Inflection Point

Inflection Point

“Is Novo Nordisk (NYSE:NVO) working on a patch pump?” This is a question Diabetic Investor received yesterday and to the best of our knowledge the answer is we’re not sure. Novo has sniffed around the insulin pump space before but to date nothing has materialized. The fact is even if Novo was working in this area so what, the last thing we need is yet another insulin pump that does the same thing the same way just in a different box. Frankly if Novo was interested in entering the already overcrowded insulin pump market they’d be better off buying Tandem Diabetes or Insulet (NASDAQ:PODD) or both.

Now we know things aren’t going all that well at Novo, but entering the insulin pump market is not the solution to the issues they face. As we have noted several time the insulin pump market is not large enough nor is it growing fast enough to support the existing players already in the market let alone the many companies seeking to enter the market. If that’s not bad enough insulin pumps will be the next diabetes device to face competitive bidding and while Diabetic Investor does not expect pumps to face a 72% price reduction as test strips did, there is no question cuts will be implemented; cuts that will trickle down from Medicare to private payors.

Diabetic Investor believes it’s time for everyone to come to grips with certain facts about the current state of the diabetes market, both drugs and devices. After listening to several very dull and unexciting earnings reports, it’s becoming clearer and clearer that the diabetes market has reached an inflection point. After years of double digit growth, favorable reimbursement and the introduction of innovative devices and drugs, the market is now one of low single digit growth rates, unfavorable reimbursement and a lack of innovation.

The simple fact is drug and device companies are slowly realizing that they will need to do more with less capital. This transition has already begun in the device world where cost cutting is the strategy du jour.  This zest for cutting costs will soon spread to the drug side as quite frankly the days of a large army of sales reps are coming to an end. Besides the high cost of maintaining this army, the functions performed by sales reps are no longer relevant in today’s digital age. This does not mean that each and every rep position will be eliminated rather the majority will be as technology even after development costs is a more cost effective tool.

The real question then becomes what happens after all this cost cutting is over; as we have noted before we’re not aware of too many market where a company can cut their way to growth. Yes cost cutting will temporarily make the bottom line look better but only temporarily. At some point the stakeholders in these companies will want to see growth and growth will only occur through innovation.  Now to many people when we use the term innovation they believe this means new and better drugs or devices. This is only partially true, as innovation needs to occur in how these drugs and devices are marketed and supported. Again as we have said before even without an army of sales reps drugs and devices still need to be marketed and supported.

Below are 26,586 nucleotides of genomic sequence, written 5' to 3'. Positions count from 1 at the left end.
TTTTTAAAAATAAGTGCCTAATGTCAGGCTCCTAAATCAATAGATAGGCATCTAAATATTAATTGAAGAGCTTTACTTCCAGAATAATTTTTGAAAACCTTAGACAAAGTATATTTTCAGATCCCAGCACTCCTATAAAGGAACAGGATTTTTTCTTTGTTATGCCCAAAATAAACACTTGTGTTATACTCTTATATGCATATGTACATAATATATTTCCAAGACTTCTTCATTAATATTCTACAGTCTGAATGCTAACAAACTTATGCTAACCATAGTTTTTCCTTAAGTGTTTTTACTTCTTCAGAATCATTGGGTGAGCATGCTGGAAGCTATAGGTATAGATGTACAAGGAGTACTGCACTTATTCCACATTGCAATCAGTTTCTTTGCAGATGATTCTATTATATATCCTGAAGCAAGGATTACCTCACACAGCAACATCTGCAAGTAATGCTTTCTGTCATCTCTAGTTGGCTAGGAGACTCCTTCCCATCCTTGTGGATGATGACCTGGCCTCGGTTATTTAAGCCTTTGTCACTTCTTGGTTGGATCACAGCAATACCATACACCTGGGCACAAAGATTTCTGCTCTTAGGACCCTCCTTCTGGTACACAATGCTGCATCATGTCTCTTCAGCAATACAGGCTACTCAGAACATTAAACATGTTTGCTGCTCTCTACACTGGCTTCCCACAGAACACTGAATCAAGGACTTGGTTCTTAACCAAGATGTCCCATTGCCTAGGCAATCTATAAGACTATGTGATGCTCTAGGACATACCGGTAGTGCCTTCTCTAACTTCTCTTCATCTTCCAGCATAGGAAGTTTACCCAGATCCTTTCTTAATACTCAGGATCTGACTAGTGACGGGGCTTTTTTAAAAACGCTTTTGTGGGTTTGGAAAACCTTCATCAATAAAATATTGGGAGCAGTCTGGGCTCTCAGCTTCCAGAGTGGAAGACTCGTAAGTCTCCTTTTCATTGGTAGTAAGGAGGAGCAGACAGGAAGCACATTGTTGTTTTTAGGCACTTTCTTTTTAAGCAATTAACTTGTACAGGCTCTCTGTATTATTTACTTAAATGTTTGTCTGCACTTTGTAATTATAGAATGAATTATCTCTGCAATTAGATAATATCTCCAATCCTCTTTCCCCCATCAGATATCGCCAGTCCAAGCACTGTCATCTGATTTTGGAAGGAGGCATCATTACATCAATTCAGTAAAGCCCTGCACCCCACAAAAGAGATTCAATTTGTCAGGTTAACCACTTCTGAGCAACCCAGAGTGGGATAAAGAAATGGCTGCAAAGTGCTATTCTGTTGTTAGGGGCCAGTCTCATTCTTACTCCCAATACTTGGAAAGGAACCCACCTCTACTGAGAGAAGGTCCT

As Charles Kettering once said; “My interest is in the future because I am going to spend the rest of my life there.” Yet far too many drug and device companies lack the vision or wherewithal to plan for the future. They are far too caught up in what’s happening next quarter. This short-term thinking will have serious consequences as the market is changing dramatically and failure to plan for what’s coming will likely change the balance of power.

Quite frankly this lack of vision has already reared its ugly head in the glucose monitoring market. For years Diabetic Investor noted that the market was transitioning from a medical device to a commodity style market and that unless BGM changed their practices they were doomed. Yet back in the day these companies were fat and happy, falsely believing that the good times would last forever.  Today these same companies who were once fat and happy are now like hogs headed for slaughter.  The good times are over and their past failures are coming home to roost.

Insulin pump and drug companies should pay close attention to what happened in BGM as their markets while different are headed in the same direction. Diabetic Investor believes it’s only a matter of time before the government in their continuing quest to control healthcare costs will not just push competitive bidding to insulin pumps but branded non-generic medications. We further believe that one day the FDA will not only consider safety and efficacy when approving new drugs and devices but will also consider cost effectiveness.  Again like with BGM companies drug companies share part of the blame for what’s coming down the road. Honestly do we really need 4 DPP4’s all of which do basically the same thing the same way?

The biggest question of all is which companies understand that we have reached this inflection point and which are sticking their heads in the sand.  The future will arrive soon enough and failure to act today will cost these companies dearly. As Martin Luther King, Jr. once said; “Nothing in the world is more dangerous than sincere ignorance and conscientious stupidity.”